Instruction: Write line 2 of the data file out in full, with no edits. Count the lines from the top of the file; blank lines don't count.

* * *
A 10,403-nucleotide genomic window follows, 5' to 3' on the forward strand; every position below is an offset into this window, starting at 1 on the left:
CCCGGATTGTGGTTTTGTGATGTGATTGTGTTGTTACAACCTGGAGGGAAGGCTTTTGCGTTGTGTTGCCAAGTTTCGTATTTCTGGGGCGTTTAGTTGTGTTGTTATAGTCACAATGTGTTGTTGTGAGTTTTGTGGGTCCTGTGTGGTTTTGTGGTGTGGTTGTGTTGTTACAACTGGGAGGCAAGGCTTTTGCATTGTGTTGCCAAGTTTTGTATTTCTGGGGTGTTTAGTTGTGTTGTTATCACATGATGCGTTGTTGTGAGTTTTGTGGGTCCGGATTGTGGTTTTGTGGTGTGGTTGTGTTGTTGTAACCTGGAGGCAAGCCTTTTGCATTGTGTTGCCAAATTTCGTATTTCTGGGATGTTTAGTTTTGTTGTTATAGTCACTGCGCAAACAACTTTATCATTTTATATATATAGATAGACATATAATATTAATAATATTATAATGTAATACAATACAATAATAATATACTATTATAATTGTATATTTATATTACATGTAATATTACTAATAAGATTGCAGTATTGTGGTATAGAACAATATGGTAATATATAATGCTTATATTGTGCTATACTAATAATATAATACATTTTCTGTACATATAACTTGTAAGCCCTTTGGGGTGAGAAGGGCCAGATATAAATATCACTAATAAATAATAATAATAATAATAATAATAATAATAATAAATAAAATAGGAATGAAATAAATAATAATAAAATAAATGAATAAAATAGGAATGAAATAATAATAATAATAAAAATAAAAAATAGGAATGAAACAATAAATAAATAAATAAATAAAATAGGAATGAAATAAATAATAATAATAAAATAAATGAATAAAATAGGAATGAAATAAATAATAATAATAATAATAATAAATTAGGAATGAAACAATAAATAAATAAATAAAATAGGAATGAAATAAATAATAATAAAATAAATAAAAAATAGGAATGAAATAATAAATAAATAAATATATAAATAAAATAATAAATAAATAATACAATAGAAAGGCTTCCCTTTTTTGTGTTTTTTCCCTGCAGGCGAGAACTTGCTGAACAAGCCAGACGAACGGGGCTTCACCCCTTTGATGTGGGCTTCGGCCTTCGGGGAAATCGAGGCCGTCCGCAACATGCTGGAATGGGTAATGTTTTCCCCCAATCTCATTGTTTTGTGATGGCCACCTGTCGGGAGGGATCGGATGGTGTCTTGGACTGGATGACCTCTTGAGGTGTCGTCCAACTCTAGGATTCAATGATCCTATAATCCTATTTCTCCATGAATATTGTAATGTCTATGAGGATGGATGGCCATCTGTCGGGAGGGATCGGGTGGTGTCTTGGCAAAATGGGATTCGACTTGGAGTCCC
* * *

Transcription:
CCCGGATTGTGGTTTTGTGATGTGATTGTGTTGTTACAACCTGGAGGGAAGGCTTTTGCGTTGTGTTGCCAAGTTTCGTATTTCTGGGGCGTTTAGTTGTGTTGTTATAGTCACAATGTGTTGTTGTGAGTTTTGTGGGTCCTGTGTGGTTTTGTGGTGTGGTTGTGTTGTTACAACTGGGAGGCAAGGCTTTTGCATTGTGTTGCCAAGTTTTGTATTTCTGGGGTGTTTAGTTGTGTTGTTATCACATGATGCGTTGTTGTGAGTTTTGTGGGTCCGGATTGTGGTTTTGTGGTGTGGTTGTGTTGTTGTAACCTGGAGGCAAGCCTTTTGCATTGTGTTGCCAAATTTCGTATTTCTGGGATGTTTAGTTTTGTTGTTATAGTCACTGCGCAAACAACTTTATCATTTTATATATATAGATAGACATATAATATTAATAATATTATAATGTAATACAATACAATAATAATATACTATTATAATTGTATATTTATATTACATGTAATATTACTAATAAGATTGCAGTATTGTGGTATAGAACAATATGGTAATATATAATGCTTATATTGTGCTATACTAATAATATAATACATTTTCTGTACATATAACTTGTAAGCCCTTTGGGGTGAGAAGGGCCAGATATAAATATCACTAATAAATAATAATAATAATAATAATAATAATAATAATAAATAAAATAGGAATGAAATAAATAATAATAAAATAAATGAATAAAATAGGAATGAAATAATAATAATAATAAAAATAAAAAATAGGAATGAAACAATAAATAAATAAATAAATAAAATAGGAATGAAATAAATAATAATAATAAAATAAATGAATAAAATAGGAATGAAATAAATAATAATAATAATAATAATAAATTAGGAATGAAACAATAAATAAATAAATAAAATAGGAATGAAATAAATAATAATAAAATAAATAAAAAATAGGAATGAAATAATAAATAAATAAATATATAAATAAAATAATAAATAAATAATACAATAGAAAGGCTTCCCTTTTTTGTGTTTTTTCCCTGCAGGCGAGAACTTGCTGAACAAGCCAGACGAACGGGGCTTCACCCCTTTGATGTGGGCTTCGGCCTTCGGGGAAATCGAGGCCGTCCGCAACATGCTGGAATGGGTAATGTTTTCCCCCAATCTCATTGTTTTGTGATGGCCACCTGTCGGGAGGGATCGGATGGTGTCTTGGACTGGATGACCTCTTGAGGTGTCGTCCAACTCTAGGATTCAATGATCCTATAATCCTATTTCTCCATGAATATTGTAATGTCTATGAGGATGGATGGCCATCTGTCGGGAGGGATCGGGTGGTGTCTTGGCAAAATGGGATTCGACTTGGAGTCCC